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Re: how can I get localtime without mutating any variables

by Fletch (Chancellor)
on Jan 06, 2021 at 20:26 UTC ( #11126467=note: print w/replies, xml ) Need Help??


in reply to how can I get localtime without mutating any variables

Presuming your problem is that you don't want the pieces where you're now using $_ you'd either use undef in those locations, or use a slice and pull out just the ones you're actually interested in; e.g.

(undef, $min, $hr, $day, $mon, $year) = localtime(); ($min, $hr) = (localtime())[1,2];

You may also want to consider DateTime or Time::Piece to provide an object interface instead.

The cake is a lie.
The cake is a lie.
The cake is a lie.

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Re^2: how can I get localtime without mutating any variables
by thirtySeven (Acolyte) on Jan 06, 2021 at 20:37 UTC
    no the problem was not with the "$_" variables but rather with the fact that I was changing the $yr $day, etc variables. It seems that using a slice worked though.
      you had the right idea, but better replace $_ with undef

      from perlfunc#my-VARLIST

      Note that with a parenthesised list, undef can be used as a dummy placeholder, for example to skip assignment of initial values:
      my ( undef, $min, $hour ) = localtime;

      you can always use undef on the left-hand-side to ignore assignments.

      Cheers Rolf
      (addicted to the Perl Programming Language :)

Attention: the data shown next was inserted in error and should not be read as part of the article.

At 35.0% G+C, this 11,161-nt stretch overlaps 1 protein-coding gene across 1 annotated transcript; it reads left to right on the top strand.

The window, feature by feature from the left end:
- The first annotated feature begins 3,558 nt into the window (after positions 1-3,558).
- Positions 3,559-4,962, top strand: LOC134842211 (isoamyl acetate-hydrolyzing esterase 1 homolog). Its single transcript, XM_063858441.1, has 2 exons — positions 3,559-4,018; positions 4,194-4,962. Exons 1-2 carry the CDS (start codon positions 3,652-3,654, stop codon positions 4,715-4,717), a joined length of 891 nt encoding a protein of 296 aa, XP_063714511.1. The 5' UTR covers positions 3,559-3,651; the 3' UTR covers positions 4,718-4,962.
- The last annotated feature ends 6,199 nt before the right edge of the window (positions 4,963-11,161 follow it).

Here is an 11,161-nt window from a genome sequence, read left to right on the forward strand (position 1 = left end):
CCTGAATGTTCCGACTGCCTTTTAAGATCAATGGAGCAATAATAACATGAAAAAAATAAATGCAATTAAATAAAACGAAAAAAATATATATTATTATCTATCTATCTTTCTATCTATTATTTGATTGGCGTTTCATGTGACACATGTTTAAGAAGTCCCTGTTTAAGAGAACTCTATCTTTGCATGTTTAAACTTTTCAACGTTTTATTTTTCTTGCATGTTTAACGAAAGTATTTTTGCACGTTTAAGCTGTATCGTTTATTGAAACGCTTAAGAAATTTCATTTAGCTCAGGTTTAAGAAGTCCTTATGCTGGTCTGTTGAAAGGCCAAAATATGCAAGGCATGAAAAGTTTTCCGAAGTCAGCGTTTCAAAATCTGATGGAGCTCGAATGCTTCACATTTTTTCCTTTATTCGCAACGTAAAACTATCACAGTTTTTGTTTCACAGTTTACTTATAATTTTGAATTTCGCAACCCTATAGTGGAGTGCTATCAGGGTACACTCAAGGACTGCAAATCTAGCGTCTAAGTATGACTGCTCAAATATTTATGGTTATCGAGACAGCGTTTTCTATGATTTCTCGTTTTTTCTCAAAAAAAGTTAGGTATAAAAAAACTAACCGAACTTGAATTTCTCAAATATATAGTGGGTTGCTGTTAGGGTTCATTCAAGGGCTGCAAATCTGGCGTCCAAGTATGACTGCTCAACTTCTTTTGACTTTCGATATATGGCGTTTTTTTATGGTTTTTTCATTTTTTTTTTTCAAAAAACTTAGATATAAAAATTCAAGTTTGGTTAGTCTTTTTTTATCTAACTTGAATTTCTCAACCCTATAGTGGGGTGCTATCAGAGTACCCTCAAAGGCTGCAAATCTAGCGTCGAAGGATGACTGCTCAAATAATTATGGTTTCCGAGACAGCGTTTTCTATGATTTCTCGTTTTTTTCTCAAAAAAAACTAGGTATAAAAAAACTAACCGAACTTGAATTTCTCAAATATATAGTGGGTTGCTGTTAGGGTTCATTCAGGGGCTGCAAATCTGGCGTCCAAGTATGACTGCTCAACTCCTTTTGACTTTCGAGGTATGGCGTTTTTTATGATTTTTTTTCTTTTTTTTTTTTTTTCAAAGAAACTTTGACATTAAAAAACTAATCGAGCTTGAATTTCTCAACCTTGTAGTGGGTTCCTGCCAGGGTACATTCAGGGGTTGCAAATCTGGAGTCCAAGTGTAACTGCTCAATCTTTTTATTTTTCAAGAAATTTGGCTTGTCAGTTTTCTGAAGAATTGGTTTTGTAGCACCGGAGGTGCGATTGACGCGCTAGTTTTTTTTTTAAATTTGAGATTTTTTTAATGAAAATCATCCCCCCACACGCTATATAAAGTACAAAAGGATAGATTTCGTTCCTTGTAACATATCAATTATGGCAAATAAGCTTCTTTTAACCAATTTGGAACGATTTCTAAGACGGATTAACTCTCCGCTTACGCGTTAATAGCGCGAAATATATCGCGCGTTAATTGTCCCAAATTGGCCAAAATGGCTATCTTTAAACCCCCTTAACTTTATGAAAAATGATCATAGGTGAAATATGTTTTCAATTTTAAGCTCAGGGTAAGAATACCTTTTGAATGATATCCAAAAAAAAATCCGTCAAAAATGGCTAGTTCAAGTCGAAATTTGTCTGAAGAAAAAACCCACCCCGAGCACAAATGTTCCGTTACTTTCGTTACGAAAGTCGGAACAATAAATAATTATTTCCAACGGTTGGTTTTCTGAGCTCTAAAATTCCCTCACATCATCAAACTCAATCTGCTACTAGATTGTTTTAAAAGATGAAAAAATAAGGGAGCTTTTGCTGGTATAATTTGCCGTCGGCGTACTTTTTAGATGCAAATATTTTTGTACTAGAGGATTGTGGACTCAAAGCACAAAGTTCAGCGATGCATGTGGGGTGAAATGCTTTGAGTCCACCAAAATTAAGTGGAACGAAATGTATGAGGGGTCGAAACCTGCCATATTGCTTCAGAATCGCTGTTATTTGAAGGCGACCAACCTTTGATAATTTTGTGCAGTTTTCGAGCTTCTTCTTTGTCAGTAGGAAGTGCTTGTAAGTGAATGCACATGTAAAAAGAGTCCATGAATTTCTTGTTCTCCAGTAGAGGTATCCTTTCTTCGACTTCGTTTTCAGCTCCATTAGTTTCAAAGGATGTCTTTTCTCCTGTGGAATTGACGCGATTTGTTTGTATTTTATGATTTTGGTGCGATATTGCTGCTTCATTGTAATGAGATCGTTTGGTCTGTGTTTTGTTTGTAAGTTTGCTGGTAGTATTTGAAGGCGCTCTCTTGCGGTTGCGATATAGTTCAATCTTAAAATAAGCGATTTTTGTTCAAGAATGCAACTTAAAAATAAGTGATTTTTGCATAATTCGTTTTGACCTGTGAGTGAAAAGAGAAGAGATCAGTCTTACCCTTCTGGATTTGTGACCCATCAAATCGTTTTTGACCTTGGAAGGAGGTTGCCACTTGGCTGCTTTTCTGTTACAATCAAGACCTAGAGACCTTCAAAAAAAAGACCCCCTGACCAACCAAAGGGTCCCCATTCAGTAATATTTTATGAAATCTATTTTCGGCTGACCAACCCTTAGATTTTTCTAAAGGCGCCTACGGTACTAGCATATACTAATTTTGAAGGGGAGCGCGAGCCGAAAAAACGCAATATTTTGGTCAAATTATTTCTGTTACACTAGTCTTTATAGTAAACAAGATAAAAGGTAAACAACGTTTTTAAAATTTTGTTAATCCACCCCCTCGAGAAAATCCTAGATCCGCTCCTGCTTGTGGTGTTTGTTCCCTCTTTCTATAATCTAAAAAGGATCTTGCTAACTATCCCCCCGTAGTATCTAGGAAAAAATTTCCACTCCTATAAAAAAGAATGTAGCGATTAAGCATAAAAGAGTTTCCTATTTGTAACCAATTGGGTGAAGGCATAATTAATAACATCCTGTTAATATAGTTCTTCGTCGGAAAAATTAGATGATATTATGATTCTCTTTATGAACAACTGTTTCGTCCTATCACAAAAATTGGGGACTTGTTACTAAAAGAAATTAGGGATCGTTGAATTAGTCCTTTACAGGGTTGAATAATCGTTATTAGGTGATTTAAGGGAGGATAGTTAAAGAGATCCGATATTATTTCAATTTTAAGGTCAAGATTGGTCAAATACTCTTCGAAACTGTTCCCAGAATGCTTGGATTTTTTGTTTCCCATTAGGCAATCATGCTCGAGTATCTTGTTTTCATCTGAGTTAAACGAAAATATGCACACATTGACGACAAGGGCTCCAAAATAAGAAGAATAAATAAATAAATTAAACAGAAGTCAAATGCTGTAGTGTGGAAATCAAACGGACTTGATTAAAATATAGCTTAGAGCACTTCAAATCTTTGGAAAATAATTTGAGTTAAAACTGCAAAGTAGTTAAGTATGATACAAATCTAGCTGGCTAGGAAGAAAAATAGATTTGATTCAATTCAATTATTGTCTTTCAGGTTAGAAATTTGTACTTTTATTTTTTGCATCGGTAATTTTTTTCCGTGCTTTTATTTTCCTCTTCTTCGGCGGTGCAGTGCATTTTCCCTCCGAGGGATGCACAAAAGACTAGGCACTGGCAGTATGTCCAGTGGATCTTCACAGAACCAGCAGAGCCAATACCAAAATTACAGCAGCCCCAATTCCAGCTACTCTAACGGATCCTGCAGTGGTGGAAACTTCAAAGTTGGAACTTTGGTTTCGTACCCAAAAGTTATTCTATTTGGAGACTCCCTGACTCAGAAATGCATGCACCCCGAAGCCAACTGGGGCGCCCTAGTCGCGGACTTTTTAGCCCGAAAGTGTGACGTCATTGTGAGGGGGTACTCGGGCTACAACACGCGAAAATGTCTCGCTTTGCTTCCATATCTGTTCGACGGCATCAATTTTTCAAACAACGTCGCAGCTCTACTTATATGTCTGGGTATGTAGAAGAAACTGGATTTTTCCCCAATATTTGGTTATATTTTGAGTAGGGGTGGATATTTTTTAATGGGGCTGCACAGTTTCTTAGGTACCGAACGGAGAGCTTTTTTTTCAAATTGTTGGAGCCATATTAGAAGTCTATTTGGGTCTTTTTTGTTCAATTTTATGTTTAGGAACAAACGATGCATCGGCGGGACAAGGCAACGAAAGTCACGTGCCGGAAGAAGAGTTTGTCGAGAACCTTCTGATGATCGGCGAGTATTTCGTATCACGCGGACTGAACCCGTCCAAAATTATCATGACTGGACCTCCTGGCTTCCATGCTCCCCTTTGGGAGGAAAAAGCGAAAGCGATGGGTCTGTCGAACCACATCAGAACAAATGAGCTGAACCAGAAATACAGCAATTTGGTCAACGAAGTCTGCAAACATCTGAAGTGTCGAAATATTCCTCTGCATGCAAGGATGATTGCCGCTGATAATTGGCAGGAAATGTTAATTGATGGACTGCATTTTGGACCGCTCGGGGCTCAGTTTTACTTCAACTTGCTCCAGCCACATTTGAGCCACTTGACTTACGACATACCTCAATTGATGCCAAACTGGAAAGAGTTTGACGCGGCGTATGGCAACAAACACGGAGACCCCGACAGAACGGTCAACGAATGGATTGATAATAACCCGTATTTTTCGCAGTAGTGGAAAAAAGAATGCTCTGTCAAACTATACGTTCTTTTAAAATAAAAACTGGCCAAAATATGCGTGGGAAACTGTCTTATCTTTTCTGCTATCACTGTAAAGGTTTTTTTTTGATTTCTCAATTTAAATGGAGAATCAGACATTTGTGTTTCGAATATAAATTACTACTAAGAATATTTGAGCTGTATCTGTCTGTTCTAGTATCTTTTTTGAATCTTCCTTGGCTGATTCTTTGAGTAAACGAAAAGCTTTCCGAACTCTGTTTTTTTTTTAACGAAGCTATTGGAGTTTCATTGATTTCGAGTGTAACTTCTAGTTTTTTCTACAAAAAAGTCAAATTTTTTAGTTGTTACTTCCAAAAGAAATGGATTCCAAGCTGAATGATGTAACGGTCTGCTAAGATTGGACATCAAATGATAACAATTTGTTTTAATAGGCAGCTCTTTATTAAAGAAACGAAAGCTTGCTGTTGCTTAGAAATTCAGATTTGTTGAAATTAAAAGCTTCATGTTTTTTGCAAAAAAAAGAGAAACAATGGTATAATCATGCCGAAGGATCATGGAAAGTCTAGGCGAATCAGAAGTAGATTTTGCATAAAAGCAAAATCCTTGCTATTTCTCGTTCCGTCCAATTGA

Wikisyntax for the Monastery

      This reply is hard for me to understand. The whole idea of this is to set the $yr and $day, etc. variables!

      my (undef, $min, $hr, $day, $mon, $year) = localtime();
      and
      my ($min, $hr, $day, $mon, $year) = (localtime())[1..5];
      mean exactly the same thing.

      Perhaps one point of confusion is that your statements like my $year; are completely unnecessary. That creates the variable $year and assigns it the value of undef. In general, combine the creation of the variable and the assignment of useful value to it into one statement. There is no need to have a list of my $year; type of statements before assigning values to them. Also limit the use of these newly created "my" variables to the smallest scope practical.

      In general, $_ , the "default variable", "belongs to Perl" - meaning that is something Perl sets and you read, but you never set or write to yourself. There are of course exceptions to this. However, for your first few hundred programs, you are unlikely to happen across one of these exceptions.

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